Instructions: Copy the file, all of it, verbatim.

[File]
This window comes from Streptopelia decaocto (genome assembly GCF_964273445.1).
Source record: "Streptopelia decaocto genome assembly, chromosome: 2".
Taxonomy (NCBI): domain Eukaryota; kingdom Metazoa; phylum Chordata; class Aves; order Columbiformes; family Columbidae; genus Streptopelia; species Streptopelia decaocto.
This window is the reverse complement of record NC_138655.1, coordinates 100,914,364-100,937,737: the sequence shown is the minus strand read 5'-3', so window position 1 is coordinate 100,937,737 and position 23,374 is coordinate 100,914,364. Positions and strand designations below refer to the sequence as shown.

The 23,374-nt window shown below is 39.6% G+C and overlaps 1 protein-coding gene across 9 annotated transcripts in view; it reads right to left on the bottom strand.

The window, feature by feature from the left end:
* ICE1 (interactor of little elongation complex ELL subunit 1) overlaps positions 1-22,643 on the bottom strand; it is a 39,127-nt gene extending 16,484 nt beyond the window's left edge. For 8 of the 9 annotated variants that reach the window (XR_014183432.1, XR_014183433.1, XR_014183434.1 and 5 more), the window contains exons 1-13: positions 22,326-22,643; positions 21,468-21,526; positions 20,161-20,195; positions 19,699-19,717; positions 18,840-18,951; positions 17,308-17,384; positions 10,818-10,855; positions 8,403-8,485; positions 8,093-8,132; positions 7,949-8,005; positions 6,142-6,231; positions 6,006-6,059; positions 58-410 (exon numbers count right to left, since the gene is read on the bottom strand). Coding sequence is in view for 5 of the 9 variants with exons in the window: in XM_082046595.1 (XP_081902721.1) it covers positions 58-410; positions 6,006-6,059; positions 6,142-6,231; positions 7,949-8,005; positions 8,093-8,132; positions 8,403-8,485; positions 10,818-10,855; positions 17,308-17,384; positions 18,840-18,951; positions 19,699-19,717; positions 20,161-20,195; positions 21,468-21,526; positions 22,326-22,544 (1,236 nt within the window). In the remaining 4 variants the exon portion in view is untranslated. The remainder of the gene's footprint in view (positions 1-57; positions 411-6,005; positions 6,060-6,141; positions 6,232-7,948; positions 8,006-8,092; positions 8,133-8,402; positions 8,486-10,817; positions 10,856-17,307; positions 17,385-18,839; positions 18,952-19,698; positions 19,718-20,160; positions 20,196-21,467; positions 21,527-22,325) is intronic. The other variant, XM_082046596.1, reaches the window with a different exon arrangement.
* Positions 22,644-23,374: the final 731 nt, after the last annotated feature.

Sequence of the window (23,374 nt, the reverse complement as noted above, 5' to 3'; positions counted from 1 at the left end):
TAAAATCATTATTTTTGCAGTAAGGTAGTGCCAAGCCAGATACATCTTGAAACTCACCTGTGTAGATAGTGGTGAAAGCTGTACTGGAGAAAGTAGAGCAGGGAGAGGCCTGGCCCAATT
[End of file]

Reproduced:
This window comes from Streptopelia decaocto (genome assembly GCF_964273445.1).
Source record: "Streptopelia decaocto genome assembly, chromosome: 2".
Taxonomy (NCBI): domain Eukaryota; kingdom Metazoa; phylum Chordata; class Aves; order Columbiformes; family Columbidae; genus Streptopelia; species Streptopelia decaocto.
This window is the reverse complement of record NC_138655.1, coordinates 100,914,364-100,937,737: the sequence shown is the minus strand read 5'-3', so window position 1 is coordinate 100,937,737 and position 23,374 is coordinate 100,914,364. Positions and strand designations below refer to the sequence as shown.

The 23,374-nt window shown below is 39.6% G+C and overlaps 1 protein-coding gene across 9 annotated transcripts in view; it reads right to left on the bottom strand.

The window, feature by feature from the left end:
* ICE1 (interactor of little elongation complex ELL subunit 1) overlaps positions 1-22,643 on the bottom strand; it is a 39,127-nt gene extending 16,484 nt beyond the window's left edge. For 8 of the 9 annotated variants that reach the window (XR_014183432.1, XR_014183433.1, XR_014183434.1 and 5 more), the window contains exons 1-13: positions 22,326-22,643; positions 21,468-21,526; positions 20,161-20,195; positions 19,699-19,717; positions 18,840-18,951; positions 17,308-17,384; positions 10,818-10,855; positions 8,403-8,485; positions 8,093-8,132; positions 7,949-8,005; positions 6,142-6,231; positions 6,006-6,059; positions 58-410 (exon numbers count right to left, since the gene is read on the bottom strand). Coding sequence is in view for 5 of the 9 variants with exons in the window: in XM_082046595.1 (XP_081902721.1) it covers positions 58-410; positions 6,006-6,059; positions 6,142-6,231; positions 7,949-8,005; positions 8,093-8,132; positions 8,403-8,485; positions 10,818-10,855; positions 17,308-17,384; positions 18,840-18,951; positions 19,699-19,717; positions 20,161-20,195; positions 21,468-21,526; positions 22,326-22,544 (1,236 nt within the window). In the remaining 4 variants the exon portion in view is untranslated. The remainder of the gene's footprint in view (positions 1-57; positions 411-6,005; positions 6,060-6,141; positions 6,232-7,948; positions 8,006-8,092; positions 8,133-8,402; positions 8,486-10,817; positions 10,856-17,307; positions 17,385-18,839; positions 18,952-19,698; positions 19,718-20,160; positions 20,196-21,467; positions 21,527-22,325) is intronic. The other variant, XM_082046596.1, reaches the window with a different exon arrangement.
* Positions 22,644-23,374: the final 731 nt, after the last annotated feature.

Sequence of the window (23,374 nt, the reverse complement as noted above, 5' to 3'; positions counted from 1 at the left end):
TAAAATCATTATTTTTGCAGTAAGGTAGTGCCAAGCCAGATACATCTTGAAACTCACCTGTGTAGATAGTGGTGAAAGCTGTACTGGAGAAAGTAGAGCAGGGAGAGGCCTGGCCCAATT